Standard Life Investments

Press Release

2015 Pivotal Year for Global Markets

18  December  2014

Standard Life Investments, the global investment manager, believes that 2015 has all the hallmarks of a pivotal year for global financial markets. In the latest edition of Global Perspective, research by Standard Life Investments shows that the global economy will continue to expand, but underneath the calm surface there are deep and strong currents with inflation, monetary policy and currency trends affecting developed and emerging economies.

Andrew Milligan, Head of Global Strategy, Standard Life Investments, said:

Andrew Milligan

"In 2015 we anticipate modestly higher economic growth of around 3.75%, similar to the average of the 2000s, which will generate sufficient corporate earnings and – of great significance - allow certain central banks to raise interest rates. Equity, credit and real estate will be favoured assets but on a more focused basis.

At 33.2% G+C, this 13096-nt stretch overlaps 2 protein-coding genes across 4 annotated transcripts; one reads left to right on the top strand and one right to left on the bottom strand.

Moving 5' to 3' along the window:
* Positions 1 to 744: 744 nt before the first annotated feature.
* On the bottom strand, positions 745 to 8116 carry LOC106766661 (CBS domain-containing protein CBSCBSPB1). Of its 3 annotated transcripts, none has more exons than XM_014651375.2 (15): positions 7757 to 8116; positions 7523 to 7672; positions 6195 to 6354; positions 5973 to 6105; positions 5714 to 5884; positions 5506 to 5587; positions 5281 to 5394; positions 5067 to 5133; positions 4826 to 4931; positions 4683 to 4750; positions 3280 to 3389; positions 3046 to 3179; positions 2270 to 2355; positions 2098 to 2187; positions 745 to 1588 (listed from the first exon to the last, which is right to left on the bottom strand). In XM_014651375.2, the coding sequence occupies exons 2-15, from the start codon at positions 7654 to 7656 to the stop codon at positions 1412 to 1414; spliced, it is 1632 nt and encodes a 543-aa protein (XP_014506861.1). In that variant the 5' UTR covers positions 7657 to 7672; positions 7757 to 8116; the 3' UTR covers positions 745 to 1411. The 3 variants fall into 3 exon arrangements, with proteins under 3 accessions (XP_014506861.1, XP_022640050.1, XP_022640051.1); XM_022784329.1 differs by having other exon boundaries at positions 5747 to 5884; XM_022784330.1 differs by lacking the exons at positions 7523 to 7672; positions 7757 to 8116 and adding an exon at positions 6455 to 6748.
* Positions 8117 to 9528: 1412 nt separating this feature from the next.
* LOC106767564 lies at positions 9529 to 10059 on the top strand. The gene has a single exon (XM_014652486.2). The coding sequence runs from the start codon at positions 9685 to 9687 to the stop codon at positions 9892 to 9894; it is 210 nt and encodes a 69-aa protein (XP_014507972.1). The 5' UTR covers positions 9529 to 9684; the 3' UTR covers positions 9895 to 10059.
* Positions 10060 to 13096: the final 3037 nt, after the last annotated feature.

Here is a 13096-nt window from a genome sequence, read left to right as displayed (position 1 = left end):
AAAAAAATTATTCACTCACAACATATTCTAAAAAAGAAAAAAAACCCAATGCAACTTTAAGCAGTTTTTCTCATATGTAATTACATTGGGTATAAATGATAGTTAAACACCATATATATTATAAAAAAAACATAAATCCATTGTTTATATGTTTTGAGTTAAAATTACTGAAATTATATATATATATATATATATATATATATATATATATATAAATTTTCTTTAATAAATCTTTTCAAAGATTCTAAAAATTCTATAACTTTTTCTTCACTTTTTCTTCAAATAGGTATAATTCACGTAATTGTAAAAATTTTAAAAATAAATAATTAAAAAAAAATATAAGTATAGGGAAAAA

"Global economic growth is muted by the standards of past recoveries and the list of countries seeing self-sustaining growth is worryingly short – the US, India, Australia, China and the UK, but not so much Europe and Japan. We expect further divergence between countries and more varied political economic policy stances as a result. If the US Fed signals a faster tightening path than is currently priced into markets, the impact on the various emerging markets will be substantial.

"One theme in particular affecting growth and inflation trends across a range of countries is the plunge in oil prices. A new trading range of $60-$80 per barrel would be supportive for global growth, oil importers and consumer spending, but adverse for some stock markets for which oil exploration companies make up a sizable part of the index.

“The good news is that the business cycle can continue for longer, so we will continue to be overweight risk assets. Careful portfolio construction will become more important with strong risk management along with active country, sector and stock selection, as divergences grow due to currency, debt and energy pressure points.”